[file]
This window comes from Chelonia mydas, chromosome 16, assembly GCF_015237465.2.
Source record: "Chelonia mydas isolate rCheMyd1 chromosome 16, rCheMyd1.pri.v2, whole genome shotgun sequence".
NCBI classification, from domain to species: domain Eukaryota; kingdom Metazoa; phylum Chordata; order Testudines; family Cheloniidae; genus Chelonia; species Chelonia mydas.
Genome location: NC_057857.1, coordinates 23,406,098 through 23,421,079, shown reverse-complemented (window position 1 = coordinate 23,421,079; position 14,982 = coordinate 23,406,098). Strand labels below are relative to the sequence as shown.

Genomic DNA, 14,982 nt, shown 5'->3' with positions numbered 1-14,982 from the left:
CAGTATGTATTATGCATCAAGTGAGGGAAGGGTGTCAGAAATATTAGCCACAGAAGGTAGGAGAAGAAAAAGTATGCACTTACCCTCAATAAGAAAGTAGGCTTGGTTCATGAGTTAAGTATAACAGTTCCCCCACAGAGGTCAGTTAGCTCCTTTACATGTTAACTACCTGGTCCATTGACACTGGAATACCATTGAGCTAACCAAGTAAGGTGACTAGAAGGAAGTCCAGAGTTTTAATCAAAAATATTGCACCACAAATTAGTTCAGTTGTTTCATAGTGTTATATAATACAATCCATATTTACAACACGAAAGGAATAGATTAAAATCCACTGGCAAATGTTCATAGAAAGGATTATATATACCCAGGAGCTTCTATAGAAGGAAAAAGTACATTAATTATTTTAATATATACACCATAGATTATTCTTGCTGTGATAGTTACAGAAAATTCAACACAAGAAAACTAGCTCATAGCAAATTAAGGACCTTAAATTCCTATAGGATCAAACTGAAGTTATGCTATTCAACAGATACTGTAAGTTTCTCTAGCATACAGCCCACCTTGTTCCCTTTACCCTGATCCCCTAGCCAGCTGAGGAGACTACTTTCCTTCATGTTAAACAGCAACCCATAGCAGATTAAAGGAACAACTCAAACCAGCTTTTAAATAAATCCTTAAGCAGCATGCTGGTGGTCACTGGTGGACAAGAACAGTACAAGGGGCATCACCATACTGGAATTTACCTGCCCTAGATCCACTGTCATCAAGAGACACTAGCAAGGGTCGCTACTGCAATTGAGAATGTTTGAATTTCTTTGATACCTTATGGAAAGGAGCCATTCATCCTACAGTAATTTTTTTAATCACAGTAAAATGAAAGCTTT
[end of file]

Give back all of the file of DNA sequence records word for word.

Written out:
This window comes from Chelonia mydas, chromosome 16, assembly GCF_015237465.2.
Source record: "Chelonia mydas isolate rCheMyd1 chromosome 16, rCheMyd1.pri.v2, whole genome shotgun sequence".
NCBI classification, from domain to species: domain Eukaryota; kingdom Metazoa; phylum Chordata; order Testudines; family Cheloniidae; genus Chelonia; species Chelonia mydas.
Genome location: NC_057857.1, coordinates 23,406,098 through 23,421,079, shown reverse-complemented (window position 1 = coordinate 23,421,079; position 14,982 = coordinate 23,406,098). Strand labels below are relative to the sequence as shown.

Genomic DNA, 14,982 nt, shown 5'->3' with positions numbered 1-14,982 from the left:
CAGTATGTATTATGCATCAAGTGAGGGAAGGGTGTCAGAAATATTAGCCACAGAAGGTAGGAGAAGAAAAAGTATGCACTTACCCTCAATAAGAAAGTAGGCTTGGTTCATGAGTTAAGTATAACAGTTCCCCCACAGAGGTCAGTTAGCTCCTTTACATGTTAACTACCTGGTCCATTGACACTGGAATACCATTGAGCTAACCAAGTAAGGTGACTAGAAGGAAGTCCAGAGTTTTAATCAAAAATATTGCACCACAAATTAGTTCAGTTGTTTCATAGTGTTATATAATACAATCCATATTTACAACACGAAAGGAATAGATTAAAATCCACTGGCAAATGTTCATAGAAAGGATTATATATACCCAGGAGCTTCTATAGAAGGAAAAAGTACATTAATTATTTTAATATATACACCATAGATTATTCTTGCTGTGATAGTTACAGAAAATTCAACACAAGAAAACTAGCTCATAGCAAATTAAGGACCTTAAATTCCTATAGGATCAAACTGAAGTTATGCTATTCAACAGATACTGTAAGTTTCTCTAGCATACAGCCCACCTTGTTCCCTTTACCCTGATCCCCTAGCCAGCTGAGGAGACTACTTTCCTTCATGTTAAACAGCAACCCATAGCAGATTAAAGGAACAACTCAAACCAGCTTTTAAATAAATCCTTAAGCAGCATGCTGGTGGTCACTGGTGGACAAGAACAGTACAAGGGGCATCACCATACTGGAATTTACCTGCCCTAGATCCACTGTCATCAAGAGACACTAGCAAGGGTCGCTACTGCAATTGAGAATGTTTGAATTTCTTTGATACCTTATGGAAAGGAGCCATTCATCCTACAGTAATTTTTTTAATCACAGTAAAATGAAAGCTTT